Teaching Matters gets more than $2.2 million for early reading program

by Editorial Team

Thu, 10 Nov 2016:

For immediate release

Teaching Matters gets more than $2.2 million for Early Reading Matters from Brooke Astor Fund at the NY Community Trust

Contact: Naomi Cooperman, ncooperman@teachingmatters.org212-870-3505

New York, NY – November 10, 2016

Teaching Matters is expanding its Early Reading Matters program to 25 high-needs Bronx schools over two years thanks to a $2,287,000 award by the New York Community Trust Brooke Astor Fund for New York City Education. Building on the program’s success in eight schools last year, seven schools will be added, almost doubling the number receiving the program.
By the end of the 2017-18 academic year Early Reading Matters will serve a total of 25 schools. The award amount was the largest of three literacy grants totalling $4,265,000 in the final round of the Trust’s grant-making during 2016.
Early Reading Matters offers a blueprint that builds teacher leadership and deepens teacher support in the critical area of K-3 reading. Literacy is fundamental to academic success, and the adoption of rigorous Common Core State Standards has added to the challenge for K-3 educators. “It’s not easy to teach children to read, let alone 30 at once—yet many teachers in our public schools haven’t received enough high-quality, practical training on the science of teaching reading,” says Shawn Morehead, program director for education at The Trust.  
Early Reading Matters  addresses this need by focusing on New York City public schools with high concentrations of poverty, where reading scores are particularly low and the most supports are needed. Naomi Cooperman, Senior Director of New Content and Evaluation at Teaching Matters, says “We are thrilled to expand into more schools with a two-year time frame – and the prospect of additional years. We are grateful to the New York Community Trust, and believe this substantial investment will pay great dividends in teachers’ instructional competency and student learning.”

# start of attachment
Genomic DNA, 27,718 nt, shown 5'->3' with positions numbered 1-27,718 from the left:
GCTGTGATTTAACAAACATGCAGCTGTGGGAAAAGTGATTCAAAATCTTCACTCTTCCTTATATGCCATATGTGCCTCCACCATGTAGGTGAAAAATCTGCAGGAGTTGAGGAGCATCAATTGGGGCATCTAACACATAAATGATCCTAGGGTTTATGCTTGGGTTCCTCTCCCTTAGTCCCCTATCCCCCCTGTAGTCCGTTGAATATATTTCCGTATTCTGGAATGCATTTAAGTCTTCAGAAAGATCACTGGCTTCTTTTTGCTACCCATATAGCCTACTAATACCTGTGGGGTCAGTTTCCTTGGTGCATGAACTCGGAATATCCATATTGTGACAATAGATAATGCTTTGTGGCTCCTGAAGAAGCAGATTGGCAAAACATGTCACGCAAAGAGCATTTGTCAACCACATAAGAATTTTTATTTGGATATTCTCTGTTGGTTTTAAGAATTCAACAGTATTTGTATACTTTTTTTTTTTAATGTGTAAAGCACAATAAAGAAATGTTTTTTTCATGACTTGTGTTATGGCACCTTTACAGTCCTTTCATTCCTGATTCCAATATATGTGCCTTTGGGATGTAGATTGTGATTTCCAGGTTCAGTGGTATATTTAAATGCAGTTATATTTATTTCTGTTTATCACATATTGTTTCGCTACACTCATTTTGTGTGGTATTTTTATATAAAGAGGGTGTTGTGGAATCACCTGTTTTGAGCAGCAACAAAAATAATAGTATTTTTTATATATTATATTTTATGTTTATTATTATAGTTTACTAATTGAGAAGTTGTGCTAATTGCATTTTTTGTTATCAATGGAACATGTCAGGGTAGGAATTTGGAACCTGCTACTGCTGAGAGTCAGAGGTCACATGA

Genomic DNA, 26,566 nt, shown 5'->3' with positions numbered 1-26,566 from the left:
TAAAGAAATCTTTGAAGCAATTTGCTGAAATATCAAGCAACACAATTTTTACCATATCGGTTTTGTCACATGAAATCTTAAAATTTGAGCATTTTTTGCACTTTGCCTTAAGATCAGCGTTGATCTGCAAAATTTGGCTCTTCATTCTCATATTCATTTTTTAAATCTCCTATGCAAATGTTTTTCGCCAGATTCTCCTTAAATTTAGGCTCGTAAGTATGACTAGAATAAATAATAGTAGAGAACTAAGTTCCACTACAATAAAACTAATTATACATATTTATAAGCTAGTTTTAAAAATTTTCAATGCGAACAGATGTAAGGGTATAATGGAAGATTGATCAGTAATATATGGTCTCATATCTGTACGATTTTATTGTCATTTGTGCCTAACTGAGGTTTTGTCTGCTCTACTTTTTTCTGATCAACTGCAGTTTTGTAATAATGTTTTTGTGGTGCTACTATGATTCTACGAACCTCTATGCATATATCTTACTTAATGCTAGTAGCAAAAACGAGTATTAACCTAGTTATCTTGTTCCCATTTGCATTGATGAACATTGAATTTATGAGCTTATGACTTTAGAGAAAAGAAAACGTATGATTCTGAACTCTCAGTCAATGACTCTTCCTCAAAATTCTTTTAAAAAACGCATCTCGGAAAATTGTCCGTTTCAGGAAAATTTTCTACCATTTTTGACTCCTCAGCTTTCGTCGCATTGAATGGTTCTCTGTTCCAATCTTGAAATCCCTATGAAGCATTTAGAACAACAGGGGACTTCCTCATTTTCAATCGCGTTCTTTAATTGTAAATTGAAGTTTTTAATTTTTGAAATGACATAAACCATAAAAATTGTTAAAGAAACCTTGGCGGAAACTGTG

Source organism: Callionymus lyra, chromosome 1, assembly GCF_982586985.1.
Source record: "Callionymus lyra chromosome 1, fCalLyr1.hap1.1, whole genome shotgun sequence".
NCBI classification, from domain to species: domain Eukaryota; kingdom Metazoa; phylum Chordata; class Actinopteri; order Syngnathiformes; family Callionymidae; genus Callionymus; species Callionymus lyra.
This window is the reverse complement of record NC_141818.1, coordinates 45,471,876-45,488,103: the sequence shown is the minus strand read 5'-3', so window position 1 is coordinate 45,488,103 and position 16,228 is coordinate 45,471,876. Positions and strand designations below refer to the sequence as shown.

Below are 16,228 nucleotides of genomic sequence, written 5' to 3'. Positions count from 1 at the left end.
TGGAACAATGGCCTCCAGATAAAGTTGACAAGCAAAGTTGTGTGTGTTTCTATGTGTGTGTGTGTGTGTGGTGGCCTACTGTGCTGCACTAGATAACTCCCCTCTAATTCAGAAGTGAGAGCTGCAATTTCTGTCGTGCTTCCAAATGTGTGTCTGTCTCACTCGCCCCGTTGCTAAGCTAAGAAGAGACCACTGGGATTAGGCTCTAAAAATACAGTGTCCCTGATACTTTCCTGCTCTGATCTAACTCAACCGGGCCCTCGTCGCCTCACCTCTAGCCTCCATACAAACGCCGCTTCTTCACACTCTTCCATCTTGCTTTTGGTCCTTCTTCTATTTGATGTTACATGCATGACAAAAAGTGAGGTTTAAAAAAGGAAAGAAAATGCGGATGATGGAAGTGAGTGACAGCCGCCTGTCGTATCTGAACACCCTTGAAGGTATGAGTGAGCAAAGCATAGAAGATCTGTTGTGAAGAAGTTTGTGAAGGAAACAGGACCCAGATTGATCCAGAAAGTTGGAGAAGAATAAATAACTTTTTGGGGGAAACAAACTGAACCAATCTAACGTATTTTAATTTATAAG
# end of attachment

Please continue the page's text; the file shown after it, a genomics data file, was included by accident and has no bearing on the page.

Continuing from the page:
A high percentages of teachers in the program thought it made them better teacher leaders, planned to use the ERM format in the future for teaching literacy, and called it a valuable experience. While literacy outcomes improved fastest with a greater amount of time spent at schools and with teachers, there was a substantial rise in ERM students meeting grade level benchmarks in all eight evaluated schools, and especially among 2nd graders who showed proficiency expectations rising from 35.5% to 51%.

Early Reading Matters builds on our successful Teacher Leadership Matters model of professional development and collaborative inquiry already widely used in grades 3-8. In addition to our direct coaching, we offer an extensive online toolkit with research-based resources to boost teachers’ and leaders’ literacy knowledge and teaching skills.

The Early Reading Matters initiative meshes with NYC Department of Education priorities that recognize structured teacher collaboration as essential to advancing teacher practice and student learning.  “We are so pleased to be expanding this collaborative teacher leadership program that benefits our youngest learners,” says Lynette Guastaferro, Teaching Matters Executive Director. “Investments to close the reading gap of our youngest students pay it forward many times over.” 


Teaching Matters is a nonprofit organization dedicated to increasing teacher effectiveness, one of the most critical factors in student success. Our services transform how educators work together at urban public schools, helping the most effective teachers develop the skills they need to lead their peers and drive school-wide improvement. We also partner with school leadership to create a work environment that equips teachers to succeed in the classroom.Visit www.teachingmatters.org to learn more about how we’re making a difference for students and teachers at public schools.